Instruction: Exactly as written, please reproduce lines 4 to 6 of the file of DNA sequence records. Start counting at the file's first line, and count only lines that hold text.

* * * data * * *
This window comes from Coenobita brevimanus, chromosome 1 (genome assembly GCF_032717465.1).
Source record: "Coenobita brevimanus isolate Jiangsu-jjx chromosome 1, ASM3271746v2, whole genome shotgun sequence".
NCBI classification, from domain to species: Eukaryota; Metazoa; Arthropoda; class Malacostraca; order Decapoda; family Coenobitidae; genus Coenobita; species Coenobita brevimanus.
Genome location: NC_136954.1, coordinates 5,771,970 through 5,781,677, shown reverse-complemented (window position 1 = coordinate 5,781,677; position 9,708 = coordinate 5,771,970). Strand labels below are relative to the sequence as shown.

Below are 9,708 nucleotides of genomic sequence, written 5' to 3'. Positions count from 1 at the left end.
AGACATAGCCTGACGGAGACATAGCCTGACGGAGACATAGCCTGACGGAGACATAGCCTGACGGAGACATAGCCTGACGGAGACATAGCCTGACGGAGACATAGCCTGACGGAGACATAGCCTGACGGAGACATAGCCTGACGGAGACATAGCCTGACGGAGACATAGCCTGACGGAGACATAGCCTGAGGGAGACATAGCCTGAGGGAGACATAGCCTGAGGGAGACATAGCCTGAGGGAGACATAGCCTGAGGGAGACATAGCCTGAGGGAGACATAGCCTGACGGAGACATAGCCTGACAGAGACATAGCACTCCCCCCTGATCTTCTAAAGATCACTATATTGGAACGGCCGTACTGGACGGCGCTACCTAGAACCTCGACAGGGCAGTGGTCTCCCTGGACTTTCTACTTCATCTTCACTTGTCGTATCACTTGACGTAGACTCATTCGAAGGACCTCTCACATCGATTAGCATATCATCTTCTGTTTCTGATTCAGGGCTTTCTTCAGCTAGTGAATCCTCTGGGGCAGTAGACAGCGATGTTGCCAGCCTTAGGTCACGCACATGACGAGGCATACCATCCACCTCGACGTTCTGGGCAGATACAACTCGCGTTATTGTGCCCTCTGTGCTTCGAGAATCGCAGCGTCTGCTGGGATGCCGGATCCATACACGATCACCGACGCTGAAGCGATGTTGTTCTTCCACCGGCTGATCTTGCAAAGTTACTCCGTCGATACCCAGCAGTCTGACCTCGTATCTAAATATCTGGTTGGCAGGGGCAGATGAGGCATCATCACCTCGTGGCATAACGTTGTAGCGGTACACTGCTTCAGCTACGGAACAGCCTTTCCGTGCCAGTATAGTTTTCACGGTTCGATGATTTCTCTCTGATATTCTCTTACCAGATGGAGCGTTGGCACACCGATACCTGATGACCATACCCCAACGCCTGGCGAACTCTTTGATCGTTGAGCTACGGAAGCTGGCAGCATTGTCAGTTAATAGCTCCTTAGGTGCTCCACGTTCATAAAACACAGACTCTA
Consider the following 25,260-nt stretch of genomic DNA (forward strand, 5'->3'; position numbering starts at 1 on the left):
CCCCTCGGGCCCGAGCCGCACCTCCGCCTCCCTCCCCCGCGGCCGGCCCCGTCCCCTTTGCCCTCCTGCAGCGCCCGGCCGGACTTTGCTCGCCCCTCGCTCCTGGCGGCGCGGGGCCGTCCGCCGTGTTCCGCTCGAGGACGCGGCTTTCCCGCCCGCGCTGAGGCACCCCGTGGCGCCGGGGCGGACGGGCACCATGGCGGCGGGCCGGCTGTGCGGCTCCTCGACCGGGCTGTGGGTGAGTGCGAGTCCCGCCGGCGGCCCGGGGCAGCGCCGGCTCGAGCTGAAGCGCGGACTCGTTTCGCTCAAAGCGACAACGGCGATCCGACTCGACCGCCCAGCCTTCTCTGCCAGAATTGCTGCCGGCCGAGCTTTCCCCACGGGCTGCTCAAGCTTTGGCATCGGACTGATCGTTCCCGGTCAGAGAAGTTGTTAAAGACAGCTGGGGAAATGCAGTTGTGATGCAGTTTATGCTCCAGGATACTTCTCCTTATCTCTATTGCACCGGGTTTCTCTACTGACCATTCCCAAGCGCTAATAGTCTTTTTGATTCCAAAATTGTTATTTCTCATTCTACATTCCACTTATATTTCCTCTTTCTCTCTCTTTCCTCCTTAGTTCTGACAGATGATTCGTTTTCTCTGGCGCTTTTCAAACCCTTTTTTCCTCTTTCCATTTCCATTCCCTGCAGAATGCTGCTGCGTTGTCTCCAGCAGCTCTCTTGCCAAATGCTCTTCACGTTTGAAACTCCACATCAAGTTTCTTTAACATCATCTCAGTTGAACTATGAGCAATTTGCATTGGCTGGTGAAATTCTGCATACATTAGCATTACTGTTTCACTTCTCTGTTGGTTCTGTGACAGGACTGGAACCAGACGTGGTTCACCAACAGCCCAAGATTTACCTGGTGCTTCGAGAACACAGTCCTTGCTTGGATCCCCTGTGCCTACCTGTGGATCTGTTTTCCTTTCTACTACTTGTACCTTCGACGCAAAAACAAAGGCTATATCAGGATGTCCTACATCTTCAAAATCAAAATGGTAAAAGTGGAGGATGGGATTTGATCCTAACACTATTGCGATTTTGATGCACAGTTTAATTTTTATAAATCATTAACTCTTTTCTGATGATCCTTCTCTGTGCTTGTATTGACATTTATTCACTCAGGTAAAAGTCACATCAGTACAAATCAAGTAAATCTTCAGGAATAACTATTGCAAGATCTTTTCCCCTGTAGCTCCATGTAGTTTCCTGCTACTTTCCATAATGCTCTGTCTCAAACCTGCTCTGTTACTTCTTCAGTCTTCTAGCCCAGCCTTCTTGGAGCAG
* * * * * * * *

Genome location: NC_136954.1, coordinates 5,771,970 through 5,781,677, shown reverse-complemented (window position 1 = coordinate 5,781,677; position 9,708 = coordinate 5,771,970). Strand labels below are relative to the sequence as shown.

Below are 9,708 nucleotides of genomic sequence, written 5' to 3'. Positions count from 1 at the left end.
AGACATAGCCTGACGGAGACATAGCCTGACGGAGACATAGCCTGACGGAGACATAGCCTGACGGAGACATAGCCTGACGGAGACATAGCCTGACGGAGACATAGCCTGACGGAGACATAGCCTGACGGAGACATAGCCTGACGGAGACATAGCCTGACGGAGACATAGCCTGACGGAGACATAGCCTGAGGGAGACATAGCCTGAGGGAGACATAGCCTGAGGGAGACATAGCCTGAGGGAGACATAGCCTGAGGGAGACATAGCCTGAGGGAGACATAGCCTGACGGAGACATAGCCTGACAGAGACATAGCACTCCCCCCTGATCTTCTAAAGATCACTATATTGGAACGGCCGTACTGGACGGCGCTACCTAGAACCTCGACAGGGCAGTGGTCTCCCTGGACTTTCTACTTCATCTTCACTTGTCGTATCACTTGACGTAGACTCATTCGAAGGACCTCTCACATCGATTAGCATATCATCTTCTGTTTCTGATTCAGGGCTTTCTTCAGCTAGTGAATCCTCTGGGGCAGTAGACAGCGATGTTGCCAGCCTTAGGTCACGCACATGACGAGGCATACCATCCACCTCGACGTTCTGGGCAGATACAACTCGCGTTATTGTGCCCTCTGTGCTTCGAGAATCGCAGCGTCTGCTGGGATGCCGGATCCATACACGATCACCGACGCTGAAGCGATGTTGTTCTTCCACCGGCTGATCTTGCAAAGTTACTCCGTCGATACCCAGCAGTCTGACCTCGTATCTAAATATCTGGTTGGCAGGGGCAGATGAGGCATCATCACCTCGTGGCATAACGTTGTAGCGGTACACTGCTTCAGCTACGGAACAGCCTTTCCGTGCCAGTATAGTTTTCACGGTTCGATGATTTCTCTCTGATATTCTCTTACCAGATGGAGCGTTGGCACACCGATACCTGATGACCATACCCCAACGCCTGGCGAACTCTTTGATCGTTGAGCTACGGAAGCTGGCAGCATTGTCAGTTAATAGCTCCTTAGGTGCTCCACGTTCATAAAACACAGACTCTA